The Beatles Triumph in Ownership Fight Over Footage From Famous Concert

A judge rejected the contention that master tapes belonged to the promoter who brought the band to the United States.
Courtesy of Apple Corp.

On Aug. 15, 1965, The Beatles continued the British Invasion with a sold-out performance at Shea Stadium. In the years since, the concert has become legendary. A movie of the concert was broadcast on ABC in 1967. The concert was then used in the mid-1990s for a documentary series called The Beatles Anthology. And most recently, Ron Howard used footage for his own film, Eight Days a Week — The Touring Years. But who actually owned the tapes?

On Wednesday, a New York federal judge rejected the contention that it was Sid Bernstein's company. A huge promoter in the 1960s who worked with acts such as The Rolling Stones and James Brown, Bernstein is perhaps best known as the guy who brought The Beatles to the United States. He was the one who proposed the idea for the Shea Stadium concert to Beatles' manager Brian Epstein. In 2013, he died at the age of 95.

Around the time that Apple Corps — the company established by Paul McCartney, John Lennon, Ringo Starr and George Harrison — announced the release of Howard's film, those controlling Bernstein's company after the promoter's death submitted an application to register ownership of the copyrights in the "master tapes" of the 1965 concert. One problem: The registration conflicted with a 1988 one from Subafilms, an entity associated with Epstein and The Beatles.

Rejection by the U.S. Copyright Office didn't stop the Sid Bernstein company from then suing Apple Corps and Subafilms last year upon the theatrical debut of Eight Days a Week. The plaintiff asserted ownership and claimed that the ABC movie, The Beatles Anthology, and Howard's film were infringing derivative works.

All that became the fodder for a decision from U.S. District Court judge George Daniels, whose opinion manages to touch upon several hot topics in copyright law while addressing this essential question: Can a concert promoter claiming creative contributions to a performance really be deemed to be an owner, or at least a joint owner, of what was recorded?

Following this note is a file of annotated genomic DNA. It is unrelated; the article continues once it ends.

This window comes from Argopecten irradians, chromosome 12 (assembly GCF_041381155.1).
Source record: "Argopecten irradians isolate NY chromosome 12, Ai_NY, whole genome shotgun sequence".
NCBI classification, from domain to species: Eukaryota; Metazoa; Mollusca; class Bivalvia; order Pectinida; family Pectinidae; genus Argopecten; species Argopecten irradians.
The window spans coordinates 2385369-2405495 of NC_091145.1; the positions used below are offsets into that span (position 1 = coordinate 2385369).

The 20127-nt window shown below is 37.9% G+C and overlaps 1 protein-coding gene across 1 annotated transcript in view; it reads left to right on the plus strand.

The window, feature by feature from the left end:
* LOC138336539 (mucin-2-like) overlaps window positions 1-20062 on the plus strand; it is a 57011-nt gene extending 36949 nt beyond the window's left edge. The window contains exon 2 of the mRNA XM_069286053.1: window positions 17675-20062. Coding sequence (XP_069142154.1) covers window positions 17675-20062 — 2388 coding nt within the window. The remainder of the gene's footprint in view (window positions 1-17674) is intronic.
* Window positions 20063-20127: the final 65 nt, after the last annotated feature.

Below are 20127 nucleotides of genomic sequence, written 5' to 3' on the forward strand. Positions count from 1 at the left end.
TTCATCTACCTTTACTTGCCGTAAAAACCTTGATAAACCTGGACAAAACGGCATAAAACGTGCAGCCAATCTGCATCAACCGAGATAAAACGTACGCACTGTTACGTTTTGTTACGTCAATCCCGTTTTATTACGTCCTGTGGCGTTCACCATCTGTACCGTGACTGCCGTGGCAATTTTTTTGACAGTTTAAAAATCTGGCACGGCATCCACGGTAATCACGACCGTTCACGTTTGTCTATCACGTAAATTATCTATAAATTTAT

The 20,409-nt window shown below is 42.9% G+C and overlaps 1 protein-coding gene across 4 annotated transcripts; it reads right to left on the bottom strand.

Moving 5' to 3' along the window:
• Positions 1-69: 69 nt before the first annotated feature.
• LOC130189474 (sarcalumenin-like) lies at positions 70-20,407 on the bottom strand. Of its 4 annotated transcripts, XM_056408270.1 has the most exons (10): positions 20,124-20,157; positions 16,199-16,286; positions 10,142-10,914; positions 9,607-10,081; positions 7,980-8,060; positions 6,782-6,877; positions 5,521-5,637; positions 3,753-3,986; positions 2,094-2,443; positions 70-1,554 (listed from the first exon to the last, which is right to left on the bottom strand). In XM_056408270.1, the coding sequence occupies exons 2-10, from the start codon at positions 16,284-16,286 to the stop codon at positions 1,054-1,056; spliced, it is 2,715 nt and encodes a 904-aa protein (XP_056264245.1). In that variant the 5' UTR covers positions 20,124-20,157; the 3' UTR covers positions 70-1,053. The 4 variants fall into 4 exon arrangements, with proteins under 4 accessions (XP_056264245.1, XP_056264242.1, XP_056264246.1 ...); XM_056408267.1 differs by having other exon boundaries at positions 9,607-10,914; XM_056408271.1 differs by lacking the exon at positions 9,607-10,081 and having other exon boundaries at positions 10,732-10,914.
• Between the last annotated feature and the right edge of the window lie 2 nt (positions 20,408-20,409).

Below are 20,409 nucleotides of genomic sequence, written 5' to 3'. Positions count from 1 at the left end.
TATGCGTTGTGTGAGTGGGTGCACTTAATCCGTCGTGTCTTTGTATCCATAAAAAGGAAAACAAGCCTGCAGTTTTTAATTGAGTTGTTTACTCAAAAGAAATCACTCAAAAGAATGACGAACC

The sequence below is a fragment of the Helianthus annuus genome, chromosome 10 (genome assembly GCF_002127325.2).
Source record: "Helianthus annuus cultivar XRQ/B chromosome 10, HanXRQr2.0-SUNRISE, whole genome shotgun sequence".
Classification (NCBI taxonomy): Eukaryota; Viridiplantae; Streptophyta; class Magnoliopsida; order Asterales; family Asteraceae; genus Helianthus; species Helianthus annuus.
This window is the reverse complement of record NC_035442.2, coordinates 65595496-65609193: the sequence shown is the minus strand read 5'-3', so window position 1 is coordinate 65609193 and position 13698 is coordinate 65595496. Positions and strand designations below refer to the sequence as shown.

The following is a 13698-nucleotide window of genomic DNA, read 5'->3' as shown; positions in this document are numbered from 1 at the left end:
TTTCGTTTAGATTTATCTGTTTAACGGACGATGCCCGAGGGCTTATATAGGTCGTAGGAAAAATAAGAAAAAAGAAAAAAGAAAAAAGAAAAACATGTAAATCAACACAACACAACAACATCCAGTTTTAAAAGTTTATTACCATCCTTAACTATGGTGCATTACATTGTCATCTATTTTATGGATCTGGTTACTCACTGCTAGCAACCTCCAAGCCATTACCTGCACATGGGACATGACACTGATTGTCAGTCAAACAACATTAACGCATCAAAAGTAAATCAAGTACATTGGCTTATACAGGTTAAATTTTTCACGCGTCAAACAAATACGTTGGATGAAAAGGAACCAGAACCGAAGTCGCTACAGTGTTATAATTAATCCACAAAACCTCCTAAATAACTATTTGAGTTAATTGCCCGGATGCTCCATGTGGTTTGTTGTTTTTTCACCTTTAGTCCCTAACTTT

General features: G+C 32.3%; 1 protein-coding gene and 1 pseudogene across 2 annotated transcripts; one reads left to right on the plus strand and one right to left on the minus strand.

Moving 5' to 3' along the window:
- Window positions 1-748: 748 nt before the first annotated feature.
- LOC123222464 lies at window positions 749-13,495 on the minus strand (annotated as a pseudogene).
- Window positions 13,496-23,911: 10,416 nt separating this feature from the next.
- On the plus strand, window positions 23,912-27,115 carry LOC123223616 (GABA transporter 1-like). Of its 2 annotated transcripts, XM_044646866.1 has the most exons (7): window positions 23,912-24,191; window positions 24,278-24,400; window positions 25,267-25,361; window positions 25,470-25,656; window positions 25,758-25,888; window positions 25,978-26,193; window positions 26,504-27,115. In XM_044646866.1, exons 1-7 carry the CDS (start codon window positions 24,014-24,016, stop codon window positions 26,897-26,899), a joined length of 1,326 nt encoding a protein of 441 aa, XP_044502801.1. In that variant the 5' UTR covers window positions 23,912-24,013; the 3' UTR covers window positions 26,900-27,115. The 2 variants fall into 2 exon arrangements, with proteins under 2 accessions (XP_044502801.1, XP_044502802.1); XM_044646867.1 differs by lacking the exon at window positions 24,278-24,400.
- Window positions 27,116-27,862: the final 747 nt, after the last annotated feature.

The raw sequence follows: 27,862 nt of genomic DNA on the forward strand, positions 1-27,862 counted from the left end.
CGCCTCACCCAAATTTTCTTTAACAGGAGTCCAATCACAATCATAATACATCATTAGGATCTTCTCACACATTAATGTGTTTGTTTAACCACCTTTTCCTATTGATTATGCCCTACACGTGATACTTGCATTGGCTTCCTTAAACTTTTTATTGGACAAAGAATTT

First, the judge addresses contracts.

Daniels writes that the agreement between Bernstein and Epstein's company four months before the concert "reserves no rights whatsoever for Bernstein in any filming or recording of the concert," and what's more, a second contract between Epstein's company and Ed Sullivan's for production services expressly provided that Epstein's company "shall be copyright proprietor of the film" with the right "to exploit the Film in any manner, in any media throughout the world in perpetuity."

The judge says the contracts "are plainly consistent with the notion" of ownership by Epstein's company, and that any argument as to raw footage "strains credulity and is totally inconsistent with the conduct of the relevant parties in the decades following."

Second, there's the statute of limitations.

The Copyright Act mandates that lawsuits must be brought within three years after the claim accrued, but Bernstein's heirs pointed to Petrella, meaning the 2014 U.S. Supreme Court opinion regarding a copyright dispute over Martin Scorsese's classic film Raging Bull. There it was ruled that as long as the infringement is ongoing, copyright plaintiffs can sue whenever. A long delay isn't a bar to suit. Plaintiffs, though, can only collect damages for the prior three years of infringement.

Getting to an issue that's frequently popped up in many legal disputes since, Daniels writes, "But Petrella only addressed the timeliness of infringement (as opposed to ownership) claims, as that plaintiff was the undisputed 'sole owner of the copyright' in the work at issue. … Because Bernstein's ownership claim arose, at the latest, by 1991, it was surely time-barred by the time SBP filed suit in 2016. Accordingly, both the ownership and attendant infringement claims must fail."

Daniels could stop there. He doesn't. 

Third, the judge addresses points over authorship.

The argument was that this Shea Stadium concert wouldn't have happened if Bernstein hadn't raised money for the performance, rented the venue, hired security, arranged the opening acts, paid The Beatles, got Ed Sullivan involved and so forth.

On the motion to dismiss, though, the defendants pointed to the acknowledgment that once the concert began, Bernstein just "observed" and had no control or input into the filming of the concert.

"By zeroing in on Bernstein's contributions to the filming of the concert rather than his efforts as a producer and promoter of the event, it is obvious that he is not an 'author' of any fixed works," writes the judge.

Fourth comes the ownership question in the guise of a work-for-hire theory.

Because Bernstein was The Beatles' employer for hire, it was argued, copyright contributions made by the band embodied in the master tapes vested to him.

The judge shoots this down as well.

"For largely the same reasons as discussed above, this theory is misguided and fails on multiple grounds," he writes. "The relevant legal question is not the extent to which Bernstein contributed to or financed the 1965 concert; rather, it is the extent to which he 'provided the impetus for' and invested in a copyrightable work — e.g., the concert film. The Complaint and relevant contracts clearly refute any such claim by Bernstein."

And thus, with wisdom also gleaned from everything from Jay Z's fight with a sound engineer to an actress' challenge over Innocence of Muslims, The Beatles prevail with a little help from attorney friends, Paul LiCalsi and Michael Kolcun. Here's the full opinion.

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